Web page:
The mineral spirits, on the other hand, pretty much evaporate completely, so what ever that's left behind to make tide marks is from the paint, itself. In my experience, mineral spirits will remove whatever there from the paint.

I know a lot of guys gloss coat before they do their washes, but I've never done that. I just apply my washes over the flat / matt paints. Pre-wetting may be the key here, and I always do that.

Finally, be sure to not leave the tide marks too long before cleaning them away. I get better results working in a fairly small area and cleaning the tide marks up before moving to another area. If the tide marks are allowed to dry too long (like overnight), they can be more difficult to remove.
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Joined: February 3rd, 2001, 3:35 am

November 26th, 2017, 12:29 am #3

I always end up with an obvious "stain" any time i try to pin wash around a raised bolt, hatch etc. Then i use a soft brush with clean thinner to try to remove it and i end up with an even bigger "stain." I use Weber Turpenoid and Winsor Newton oils. Anything out there better? Any suggestions? Should i have a gloss coat over the base colors? Should i try the MIG and AMMO products? I'm just ready to try something different. Thanks guys.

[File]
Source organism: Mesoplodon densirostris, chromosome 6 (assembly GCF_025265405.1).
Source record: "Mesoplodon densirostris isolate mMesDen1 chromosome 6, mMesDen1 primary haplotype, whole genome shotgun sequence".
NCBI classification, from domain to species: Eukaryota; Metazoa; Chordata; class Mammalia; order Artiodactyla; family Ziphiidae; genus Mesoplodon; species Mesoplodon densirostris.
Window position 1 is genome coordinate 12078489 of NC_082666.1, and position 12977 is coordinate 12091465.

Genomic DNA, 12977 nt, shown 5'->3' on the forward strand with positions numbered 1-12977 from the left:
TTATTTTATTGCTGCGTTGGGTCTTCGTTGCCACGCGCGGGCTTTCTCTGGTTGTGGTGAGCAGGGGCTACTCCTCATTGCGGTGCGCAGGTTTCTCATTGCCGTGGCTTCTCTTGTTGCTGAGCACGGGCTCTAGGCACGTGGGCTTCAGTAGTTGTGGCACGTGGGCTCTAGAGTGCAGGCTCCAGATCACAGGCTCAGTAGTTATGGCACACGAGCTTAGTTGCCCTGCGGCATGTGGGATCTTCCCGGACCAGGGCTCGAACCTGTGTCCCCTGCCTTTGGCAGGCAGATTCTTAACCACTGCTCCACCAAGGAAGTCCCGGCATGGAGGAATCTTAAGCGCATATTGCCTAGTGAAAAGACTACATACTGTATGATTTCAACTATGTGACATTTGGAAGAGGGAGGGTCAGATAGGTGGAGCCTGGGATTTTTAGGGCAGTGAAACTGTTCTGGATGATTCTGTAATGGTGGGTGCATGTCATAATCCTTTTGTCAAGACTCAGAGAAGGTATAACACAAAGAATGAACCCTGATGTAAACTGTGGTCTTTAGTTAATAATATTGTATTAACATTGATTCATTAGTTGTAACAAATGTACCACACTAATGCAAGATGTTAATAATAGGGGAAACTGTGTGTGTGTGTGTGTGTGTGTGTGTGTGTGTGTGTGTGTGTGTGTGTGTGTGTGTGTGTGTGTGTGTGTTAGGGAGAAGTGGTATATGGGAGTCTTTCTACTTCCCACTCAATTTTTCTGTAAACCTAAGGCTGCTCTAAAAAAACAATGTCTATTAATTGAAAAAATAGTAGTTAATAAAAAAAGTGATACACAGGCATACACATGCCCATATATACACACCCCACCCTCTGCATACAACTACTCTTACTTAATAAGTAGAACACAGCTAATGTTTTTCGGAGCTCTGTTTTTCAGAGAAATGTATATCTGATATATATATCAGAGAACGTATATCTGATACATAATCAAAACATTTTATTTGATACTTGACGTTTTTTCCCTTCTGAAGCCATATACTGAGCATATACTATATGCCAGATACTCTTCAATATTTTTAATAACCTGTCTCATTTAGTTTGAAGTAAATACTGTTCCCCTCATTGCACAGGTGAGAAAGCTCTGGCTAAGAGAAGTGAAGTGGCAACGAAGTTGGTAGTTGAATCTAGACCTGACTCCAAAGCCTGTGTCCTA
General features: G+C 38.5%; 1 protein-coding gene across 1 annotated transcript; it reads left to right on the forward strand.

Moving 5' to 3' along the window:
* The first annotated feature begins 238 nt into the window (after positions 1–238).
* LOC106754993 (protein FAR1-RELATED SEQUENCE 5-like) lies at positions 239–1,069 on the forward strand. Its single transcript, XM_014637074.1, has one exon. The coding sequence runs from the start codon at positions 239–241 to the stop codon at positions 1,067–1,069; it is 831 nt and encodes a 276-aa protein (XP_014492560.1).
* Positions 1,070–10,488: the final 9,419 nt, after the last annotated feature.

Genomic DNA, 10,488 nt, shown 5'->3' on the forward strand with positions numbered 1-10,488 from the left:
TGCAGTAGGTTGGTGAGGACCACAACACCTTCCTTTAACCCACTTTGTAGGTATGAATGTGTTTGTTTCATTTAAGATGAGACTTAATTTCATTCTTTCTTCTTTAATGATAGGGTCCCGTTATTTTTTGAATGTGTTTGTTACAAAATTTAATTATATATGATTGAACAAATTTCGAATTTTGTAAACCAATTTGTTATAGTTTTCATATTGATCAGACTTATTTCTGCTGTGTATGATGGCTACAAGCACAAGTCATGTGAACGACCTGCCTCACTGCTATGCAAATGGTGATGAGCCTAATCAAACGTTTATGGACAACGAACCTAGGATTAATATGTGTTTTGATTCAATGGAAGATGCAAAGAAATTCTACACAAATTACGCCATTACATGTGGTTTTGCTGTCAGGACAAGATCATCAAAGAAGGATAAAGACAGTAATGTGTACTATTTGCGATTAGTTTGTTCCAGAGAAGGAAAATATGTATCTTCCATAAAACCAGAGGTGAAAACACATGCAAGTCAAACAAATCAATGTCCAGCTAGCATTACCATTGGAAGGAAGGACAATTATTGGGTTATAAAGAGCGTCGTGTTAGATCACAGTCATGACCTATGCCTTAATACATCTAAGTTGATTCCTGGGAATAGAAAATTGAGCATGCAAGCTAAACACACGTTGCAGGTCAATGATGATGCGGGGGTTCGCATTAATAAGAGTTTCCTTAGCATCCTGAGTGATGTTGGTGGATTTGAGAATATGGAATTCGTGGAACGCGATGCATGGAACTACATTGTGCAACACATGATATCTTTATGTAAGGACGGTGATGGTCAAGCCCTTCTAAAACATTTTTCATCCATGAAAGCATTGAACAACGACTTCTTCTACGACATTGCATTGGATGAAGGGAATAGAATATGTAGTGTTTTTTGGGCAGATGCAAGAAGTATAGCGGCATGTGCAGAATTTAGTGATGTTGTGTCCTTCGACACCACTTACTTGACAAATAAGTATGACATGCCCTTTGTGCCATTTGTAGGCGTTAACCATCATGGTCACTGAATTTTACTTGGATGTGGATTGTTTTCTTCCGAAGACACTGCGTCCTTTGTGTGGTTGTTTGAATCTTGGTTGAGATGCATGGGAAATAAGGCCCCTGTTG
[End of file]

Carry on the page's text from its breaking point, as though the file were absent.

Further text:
That I get better results with pin washes on a gloss coat. With a gloss coat the pin wash takes less to flow around the object and it does not affect the color of the base paint. It's a pain having to gloss coat a kit that doesn't need decals but it's what works for me.
Eric
There's never enough time to do all the nothing you want.

Calvin and Hobbs 1990
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Joined: April 6th, 2010, 8:25 pm

November 26th, 2017, 10:07 am #4